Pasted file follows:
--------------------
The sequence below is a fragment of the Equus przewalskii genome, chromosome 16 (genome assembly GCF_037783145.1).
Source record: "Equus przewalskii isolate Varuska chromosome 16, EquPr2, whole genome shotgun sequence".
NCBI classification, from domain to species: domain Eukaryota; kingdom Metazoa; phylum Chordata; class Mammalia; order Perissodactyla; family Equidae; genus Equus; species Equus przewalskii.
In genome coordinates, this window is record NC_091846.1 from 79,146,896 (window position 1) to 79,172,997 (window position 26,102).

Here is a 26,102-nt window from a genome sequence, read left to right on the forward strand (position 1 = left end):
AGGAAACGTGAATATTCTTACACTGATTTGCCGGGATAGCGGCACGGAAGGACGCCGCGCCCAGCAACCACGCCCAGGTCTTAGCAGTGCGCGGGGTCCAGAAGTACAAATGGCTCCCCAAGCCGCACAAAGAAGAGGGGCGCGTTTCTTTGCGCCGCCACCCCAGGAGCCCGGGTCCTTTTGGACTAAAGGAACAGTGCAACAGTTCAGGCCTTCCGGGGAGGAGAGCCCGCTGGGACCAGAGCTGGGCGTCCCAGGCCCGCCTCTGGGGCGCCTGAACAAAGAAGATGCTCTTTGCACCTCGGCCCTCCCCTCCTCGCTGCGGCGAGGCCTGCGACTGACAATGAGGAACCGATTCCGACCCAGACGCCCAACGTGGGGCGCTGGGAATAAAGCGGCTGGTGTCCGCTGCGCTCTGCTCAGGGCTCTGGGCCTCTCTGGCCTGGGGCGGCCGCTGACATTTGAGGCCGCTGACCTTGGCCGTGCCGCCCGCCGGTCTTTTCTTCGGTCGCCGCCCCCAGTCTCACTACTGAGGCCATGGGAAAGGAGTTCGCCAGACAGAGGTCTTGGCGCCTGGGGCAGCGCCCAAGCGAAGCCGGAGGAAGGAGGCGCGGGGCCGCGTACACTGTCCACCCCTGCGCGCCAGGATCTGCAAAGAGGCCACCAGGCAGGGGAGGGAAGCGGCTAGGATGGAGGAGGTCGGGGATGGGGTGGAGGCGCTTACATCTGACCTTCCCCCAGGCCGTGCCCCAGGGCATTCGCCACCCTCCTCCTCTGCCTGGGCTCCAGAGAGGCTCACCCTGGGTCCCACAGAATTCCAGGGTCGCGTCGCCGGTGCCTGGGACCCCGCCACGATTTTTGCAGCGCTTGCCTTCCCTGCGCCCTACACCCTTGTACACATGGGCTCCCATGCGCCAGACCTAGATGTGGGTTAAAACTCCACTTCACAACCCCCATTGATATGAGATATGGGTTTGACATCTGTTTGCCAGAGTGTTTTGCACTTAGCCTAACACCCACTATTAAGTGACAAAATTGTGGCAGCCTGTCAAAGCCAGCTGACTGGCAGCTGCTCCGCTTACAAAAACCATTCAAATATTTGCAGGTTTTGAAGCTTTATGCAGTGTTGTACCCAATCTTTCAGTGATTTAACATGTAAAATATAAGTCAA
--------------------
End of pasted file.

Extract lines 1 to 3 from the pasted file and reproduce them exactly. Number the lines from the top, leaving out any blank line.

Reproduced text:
The sequence below is a fragment of the Equus przewalskii genome, chromosome 16 (genome assembly GCF_037783145.1).
Source record: "Equus przewalskii isolate Varuska chromosome 16, EquPr2, whole genome shotgun sequence".
NCBI classification, from domain to species: domain Eukaryota; kingdom Metazoa; phylum Chordata; class Mammalia; order Perissodactyla; family Equidae; genus Equus; species Equus przewalskii.